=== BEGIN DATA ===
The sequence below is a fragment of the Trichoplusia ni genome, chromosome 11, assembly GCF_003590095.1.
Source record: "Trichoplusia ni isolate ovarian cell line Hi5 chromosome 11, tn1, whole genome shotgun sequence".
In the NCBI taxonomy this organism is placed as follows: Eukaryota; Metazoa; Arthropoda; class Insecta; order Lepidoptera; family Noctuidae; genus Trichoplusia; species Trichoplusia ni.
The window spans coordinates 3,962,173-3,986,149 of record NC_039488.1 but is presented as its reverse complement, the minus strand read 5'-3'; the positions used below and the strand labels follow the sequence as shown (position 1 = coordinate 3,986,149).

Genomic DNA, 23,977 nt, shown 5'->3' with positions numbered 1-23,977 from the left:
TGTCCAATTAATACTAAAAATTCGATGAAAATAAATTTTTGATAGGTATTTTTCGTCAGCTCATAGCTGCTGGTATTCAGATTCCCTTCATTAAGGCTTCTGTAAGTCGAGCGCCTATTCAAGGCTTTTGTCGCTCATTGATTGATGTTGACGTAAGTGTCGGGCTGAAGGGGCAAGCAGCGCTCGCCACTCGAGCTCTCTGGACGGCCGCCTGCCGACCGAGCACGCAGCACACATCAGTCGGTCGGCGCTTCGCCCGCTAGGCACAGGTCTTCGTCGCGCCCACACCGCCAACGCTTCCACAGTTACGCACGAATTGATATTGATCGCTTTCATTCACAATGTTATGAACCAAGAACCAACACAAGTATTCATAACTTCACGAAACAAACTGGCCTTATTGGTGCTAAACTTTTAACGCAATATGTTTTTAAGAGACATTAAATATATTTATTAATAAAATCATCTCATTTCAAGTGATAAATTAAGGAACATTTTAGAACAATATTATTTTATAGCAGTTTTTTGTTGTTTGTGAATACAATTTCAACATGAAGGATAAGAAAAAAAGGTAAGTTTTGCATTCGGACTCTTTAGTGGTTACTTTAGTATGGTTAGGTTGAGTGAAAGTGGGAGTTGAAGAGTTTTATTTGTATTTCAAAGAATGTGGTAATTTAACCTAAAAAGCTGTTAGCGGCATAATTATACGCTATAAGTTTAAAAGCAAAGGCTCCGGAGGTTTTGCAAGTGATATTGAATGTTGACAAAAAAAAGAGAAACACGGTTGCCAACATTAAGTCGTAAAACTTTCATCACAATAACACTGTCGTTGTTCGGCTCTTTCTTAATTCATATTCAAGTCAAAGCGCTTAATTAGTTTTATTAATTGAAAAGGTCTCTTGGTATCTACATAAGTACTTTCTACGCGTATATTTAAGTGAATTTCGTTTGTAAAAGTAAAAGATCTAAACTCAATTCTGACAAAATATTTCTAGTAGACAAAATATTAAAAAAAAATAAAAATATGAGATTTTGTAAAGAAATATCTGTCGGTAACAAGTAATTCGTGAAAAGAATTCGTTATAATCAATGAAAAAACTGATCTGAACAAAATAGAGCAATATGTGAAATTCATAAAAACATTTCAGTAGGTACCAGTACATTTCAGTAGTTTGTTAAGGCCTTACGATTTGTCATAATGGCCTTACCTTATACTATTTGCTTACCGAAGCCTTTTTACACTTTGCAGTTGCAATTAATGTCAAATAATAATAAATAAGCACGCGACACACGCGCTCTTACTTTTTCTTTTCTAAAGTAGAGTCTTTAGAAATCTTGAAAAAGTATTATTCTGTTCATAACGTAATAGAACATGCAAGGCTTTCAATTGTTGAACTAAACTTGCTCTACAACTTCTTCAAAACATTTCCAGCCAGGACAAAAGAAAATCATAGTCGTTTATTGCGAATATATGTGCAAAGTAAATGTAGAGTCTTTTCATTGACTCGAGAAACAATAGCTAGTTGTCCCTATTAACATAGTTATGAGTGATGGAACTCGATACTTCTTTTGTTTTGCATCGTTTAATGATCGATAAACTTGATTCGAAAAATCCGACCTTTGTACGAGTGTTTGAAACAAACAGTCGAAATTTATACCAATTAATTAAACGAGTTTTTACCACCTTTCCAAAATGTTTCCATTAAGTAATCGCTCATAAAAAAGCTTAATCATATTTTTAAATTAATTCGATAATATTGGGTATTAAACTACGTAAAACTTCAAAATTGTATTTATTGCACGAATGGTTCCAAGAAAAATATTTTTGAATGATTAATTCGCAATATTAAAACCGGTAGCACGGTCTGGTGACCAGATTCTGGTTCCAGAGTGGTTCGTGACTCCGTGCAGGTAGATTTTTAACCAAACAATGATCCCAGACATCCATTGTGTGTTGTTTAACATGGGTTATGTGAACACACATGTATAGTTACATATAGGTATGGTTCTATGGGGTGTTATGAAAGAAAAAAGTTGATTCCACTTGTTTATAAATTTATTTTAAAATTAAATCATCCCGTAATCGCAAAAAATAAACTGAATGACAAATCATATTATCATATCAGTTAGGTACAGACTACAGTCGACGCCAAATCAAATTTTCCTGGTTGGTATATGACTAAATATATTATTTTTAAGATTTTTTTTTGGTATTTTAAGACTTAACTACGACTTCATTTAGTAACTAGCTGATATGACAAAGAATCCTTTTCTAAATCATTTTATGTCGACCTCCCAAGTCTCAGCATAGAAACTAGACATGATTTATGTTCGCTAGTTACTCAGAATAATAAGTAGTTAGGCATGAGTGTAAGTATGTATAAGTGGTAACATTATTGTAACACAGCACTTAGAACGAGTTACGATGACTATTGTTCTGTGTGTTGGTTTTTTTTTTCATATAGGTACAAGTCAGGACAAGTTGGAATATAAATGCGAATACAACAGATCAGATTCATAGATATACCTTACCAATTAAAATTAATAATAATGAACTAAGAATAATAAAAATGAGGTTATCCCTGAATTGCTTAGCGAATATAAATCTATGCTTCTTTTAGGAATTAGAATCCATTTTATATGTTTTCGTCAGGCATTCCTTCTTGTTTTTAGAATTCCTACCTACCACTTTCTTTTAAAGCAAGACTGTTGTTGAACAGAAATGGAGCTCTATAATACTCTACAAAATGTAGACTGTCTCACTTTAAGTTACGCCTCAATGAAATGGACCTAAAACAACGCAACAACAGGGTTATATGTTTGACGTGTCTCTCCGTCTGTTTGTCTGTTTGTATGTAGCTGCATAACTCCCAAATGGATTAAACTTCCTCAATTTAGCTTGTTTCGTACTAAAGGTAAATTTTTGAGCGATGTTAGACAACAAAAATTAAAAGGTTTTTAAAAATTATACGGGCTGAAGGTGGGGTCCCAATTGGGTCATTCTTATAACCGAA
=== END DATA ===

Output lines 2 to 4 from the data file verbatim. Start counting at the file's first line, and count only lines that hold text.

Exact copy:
Source record: "Trichoplusia ni isolate ovarian cell line Hi5 chromosome 11, tn1, whole genome shotgun sequence".
In the NCBI taxonomy this organism is placed as follows: Eukaryota; Metazoa; Arthropoda; class Insecta; order Lepidoptera; family Noctuidae; genus Trichoplusia; species Trichoplusia ni.
The window spans coordinates 3,962,173-3,986,149 of record NC_039488.1 but is presented as its reverse complement, the minus strand read 5'-3'; the positions used below and the strand labels follow the sequence as shown (position 1 = coordinate 3,986,149).